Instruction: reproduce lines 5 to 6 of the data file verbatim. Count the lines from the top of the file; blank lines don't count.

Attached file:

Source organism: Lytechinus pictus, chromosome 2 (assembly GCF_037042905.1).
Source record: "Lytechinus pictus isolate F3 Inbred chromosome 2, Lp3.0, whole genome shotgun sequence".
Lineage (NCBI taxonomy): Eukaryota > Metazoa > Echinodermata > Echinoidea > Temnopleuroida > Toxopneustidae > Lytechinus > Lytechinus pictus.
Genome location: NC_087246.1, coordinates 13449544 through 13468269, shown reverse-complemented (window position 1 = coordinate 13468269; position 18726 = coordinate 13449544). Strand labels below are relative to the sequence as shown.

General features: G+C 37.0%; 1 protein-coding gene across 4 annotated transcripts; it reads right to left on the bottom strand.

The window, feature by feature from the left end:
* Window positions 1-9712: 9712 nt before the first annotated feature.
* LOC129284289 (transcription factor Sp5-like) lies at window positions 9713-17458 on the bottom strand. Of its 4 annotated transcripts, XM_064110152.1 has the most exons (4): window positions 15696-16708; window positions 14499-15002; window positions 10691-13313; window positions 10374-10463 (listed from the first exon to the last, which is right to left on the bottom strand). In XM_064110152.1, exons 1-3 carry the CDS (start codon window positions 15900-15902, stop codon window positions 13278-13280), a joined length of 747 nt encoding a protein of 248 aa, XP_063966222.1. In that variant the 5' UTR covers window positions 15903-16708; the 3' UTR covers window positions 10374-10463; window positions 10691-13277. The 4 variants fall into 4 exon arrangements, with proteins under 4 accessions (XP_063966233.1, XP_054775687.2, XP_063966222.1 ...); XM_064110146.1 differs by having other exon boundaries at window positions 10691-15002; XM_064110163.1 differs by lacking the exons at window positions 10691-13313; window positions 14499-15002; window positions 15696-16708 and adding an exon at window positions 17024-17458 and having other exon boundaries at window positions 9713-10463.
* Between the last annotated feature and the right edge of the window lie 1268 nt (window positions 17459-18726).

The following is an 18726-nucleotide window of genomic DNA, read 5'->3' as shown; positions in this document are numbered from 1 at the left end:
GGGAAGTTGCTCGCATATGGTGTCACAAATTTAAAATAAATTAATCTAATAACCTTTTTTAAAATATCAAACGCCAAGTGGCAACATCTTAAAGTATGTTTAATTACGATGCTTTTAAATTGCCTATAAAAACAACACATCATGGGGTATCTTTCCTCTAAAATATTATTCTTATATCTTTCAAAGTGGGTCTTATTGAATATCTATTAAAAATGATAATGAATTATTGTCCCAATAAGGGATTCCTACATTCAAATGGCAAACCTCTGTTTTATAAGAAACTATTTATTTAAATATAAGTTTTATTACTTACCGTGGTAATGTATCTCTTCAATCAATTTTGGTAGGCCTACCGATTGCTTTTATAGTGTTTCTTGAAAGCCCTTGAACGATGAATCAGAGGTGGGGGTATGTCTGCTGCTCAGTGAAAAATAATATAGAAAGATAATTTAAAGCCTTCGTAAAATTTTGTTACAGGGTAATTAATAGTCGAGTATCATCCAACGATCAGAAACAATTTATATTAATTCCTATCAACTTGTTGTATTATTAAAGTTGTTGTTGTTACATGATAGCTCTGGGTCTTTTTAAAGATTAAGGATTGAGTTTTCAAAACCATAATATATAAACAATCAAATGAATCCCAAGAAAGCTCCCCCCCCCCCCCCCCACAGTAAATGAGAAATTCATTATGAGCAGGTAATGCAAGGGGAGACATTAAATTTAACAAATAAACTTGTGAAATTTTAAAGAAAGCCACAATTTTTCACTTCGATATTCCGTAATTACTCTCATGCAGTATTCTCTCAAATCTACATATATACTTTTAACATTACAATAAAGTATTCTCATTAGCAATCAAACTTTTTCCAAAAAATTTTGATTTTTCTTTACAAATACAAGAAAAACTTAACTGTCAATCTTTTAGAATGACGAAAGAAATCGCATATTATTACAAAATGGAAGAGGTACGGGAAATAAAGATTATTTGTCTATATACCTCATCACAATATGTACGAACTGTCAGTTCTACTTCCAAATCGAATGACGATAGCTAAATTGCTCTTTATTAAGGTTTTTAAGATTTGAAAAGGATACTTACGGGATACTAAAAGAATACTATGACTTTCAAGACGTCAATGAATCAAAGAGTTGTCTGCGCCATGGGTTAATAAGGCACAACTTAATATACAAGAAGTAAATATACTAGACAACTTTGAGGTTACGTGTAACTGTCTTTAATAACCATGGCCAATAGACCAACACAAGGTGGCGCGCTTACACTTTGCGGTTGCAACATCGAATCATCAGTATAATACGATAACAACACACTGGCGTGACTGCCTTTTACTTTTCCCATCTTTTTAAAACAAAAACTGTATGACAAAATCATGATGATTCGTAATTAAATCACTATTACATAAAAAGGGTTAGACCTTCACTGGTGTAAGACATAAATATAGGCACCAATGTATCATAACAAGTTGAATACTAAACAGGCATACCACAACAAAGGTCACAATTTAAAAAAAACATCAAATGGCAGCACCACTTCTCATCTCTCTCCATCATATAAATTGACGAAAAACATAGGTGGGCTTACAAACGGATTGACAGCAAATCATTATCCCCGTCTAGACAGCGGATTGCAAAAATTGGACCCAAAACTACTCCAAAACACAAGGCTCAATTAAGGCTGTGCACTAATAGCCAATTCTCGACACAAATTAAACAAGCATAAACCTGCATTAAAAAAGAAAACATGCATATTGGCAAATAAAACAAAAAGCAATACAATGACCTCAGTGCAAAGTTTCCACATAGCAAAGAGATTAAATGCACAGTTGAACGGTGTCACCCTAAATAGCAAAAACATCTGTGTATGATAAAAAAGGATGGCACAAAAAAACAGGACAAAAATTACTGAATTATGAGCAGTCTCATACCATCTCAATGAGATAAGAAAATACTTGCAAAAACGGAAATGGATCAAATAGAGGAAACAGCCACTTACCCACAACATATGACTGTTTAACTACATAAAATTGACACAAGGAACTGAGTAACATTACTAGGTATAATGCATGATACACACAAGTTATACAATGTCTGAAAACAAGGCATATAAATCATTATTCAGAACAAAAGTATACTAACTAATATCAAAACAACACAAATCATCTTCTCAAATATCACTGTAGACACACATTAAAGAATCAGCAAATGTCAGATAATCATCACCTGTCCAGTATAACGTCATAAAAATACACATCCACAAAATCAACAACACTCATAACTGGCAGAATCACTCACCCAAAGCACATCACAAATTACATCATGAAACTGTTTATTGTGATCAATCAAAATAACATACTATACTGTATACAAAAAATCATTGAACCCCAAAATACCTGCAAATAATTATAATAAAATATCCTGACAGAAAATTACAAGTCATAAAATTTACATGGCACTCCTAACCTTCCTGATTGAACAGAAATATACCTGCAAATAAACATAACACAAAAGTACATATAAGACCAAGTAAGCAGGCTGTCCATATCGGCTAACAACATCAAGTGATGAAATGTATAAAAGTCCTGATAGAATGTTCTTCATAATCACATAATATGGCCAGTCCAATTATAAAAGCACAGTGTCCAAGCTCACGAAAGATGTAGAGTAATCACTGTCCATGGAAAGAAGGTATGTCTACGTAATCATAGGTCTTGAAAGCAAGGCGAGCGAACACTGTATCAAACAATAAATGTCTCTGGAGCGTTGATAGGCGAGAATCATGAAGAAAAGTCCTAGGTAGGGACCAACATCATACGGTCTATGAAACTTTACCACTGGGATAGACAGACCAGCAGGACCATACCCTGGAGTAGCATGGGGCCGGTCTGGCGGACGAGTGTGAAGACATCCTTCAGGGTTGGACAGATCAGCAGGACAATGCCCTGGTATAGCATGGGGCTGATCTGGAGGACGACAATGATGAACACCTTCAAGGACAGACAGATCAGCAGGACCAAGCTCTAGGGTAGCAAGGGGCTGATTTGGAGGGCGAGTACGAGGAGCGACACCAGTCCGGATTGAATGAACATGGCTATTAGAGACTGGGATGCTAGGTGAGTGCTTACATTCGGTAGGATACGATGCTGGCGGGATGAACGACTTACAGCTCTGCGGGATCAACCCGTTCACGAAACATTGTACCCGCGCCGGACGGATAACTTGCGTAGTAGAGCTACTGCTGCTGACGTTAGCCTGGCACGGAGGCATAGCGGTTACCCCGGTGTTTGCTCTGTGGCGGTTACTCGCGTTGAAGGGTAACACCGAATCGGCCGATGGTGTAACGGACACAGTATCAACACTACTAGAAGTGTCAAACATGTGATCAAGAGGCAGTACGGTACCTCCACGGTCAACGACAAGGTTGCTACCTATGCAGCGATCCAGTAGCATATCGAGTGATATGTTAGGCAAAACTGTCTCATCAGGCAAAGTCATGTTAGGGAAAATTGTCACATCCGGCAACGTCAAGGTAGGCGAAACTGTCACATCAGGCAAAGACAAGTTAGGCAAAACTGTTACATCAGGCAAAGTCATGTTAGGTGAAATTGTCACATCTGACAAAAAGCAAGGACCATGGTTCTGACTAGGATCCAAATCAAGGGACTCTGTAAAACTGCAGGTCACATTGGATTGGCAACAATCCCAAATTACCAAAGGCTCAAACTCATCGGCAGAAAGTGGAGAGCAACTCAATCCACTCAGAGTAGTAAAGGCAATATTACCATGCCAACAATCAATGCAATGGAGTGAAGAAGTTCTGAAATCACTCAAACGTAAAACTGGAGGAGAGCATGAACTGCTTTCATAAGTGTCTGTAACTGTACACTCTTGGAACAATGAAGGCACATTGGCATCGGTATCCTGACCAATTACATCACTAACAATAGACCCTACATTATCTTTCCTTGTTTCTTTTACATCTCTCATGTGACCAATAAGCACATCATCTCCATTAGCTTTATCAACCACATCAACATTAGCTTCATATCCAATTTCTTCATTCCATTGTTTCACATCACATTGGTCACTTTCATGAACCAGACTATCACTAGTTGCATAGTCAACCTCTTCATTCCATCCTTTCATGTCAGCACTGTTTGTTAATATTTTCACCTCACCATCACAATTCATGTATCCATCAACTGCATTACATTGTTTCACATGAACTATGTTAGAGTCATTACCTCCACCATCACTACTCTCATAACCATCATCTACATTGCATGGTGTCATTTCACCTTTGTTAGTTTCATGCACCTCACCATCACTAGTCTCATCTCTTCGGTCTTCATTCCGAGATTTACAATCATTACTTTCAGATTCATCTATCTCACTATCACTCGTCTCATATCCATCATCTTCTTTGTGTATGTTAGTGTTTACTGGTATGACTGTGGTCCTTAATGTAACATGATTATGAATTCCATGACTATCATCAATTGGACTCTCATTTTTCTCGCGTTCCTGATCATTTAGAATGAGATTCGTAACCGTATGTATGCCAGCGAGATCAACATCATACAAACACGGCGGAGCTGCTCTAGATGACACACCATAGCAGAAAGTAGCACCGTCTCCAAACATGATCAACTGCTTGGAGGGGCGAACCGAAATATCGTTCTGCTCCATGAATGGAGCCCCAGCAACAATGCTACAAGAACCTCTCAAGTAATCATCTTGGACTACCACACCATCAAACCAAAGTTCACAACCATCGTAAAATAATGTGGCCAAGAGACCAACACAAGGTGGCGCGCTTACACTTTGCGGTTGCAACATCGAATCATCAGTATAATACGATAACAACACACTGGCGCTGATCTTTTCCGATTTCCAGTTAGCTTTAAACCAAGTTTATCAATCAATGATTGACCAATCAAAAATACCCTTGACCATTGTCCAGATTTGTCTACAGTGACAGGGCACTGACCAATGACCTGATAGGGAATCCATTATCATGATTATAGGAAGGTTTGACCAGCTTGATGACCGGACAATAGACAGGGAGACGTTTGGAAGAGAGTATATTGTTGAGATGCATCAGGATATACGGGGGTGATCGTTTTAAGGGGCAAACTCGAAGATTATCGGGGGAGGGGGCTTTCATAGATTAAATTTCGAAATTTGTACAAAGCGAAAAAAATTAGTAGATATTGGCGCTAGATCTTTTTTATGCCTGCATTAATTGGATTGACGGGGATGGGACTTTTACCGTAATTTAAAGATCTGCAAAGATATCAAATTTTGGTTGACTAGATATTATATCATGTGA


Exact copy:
General features: G+C 37.0%; 1 protein-coding gene across 4 annotated transcripts; it reads right to left on the bottom strand.

The window, feature by feature from the left end: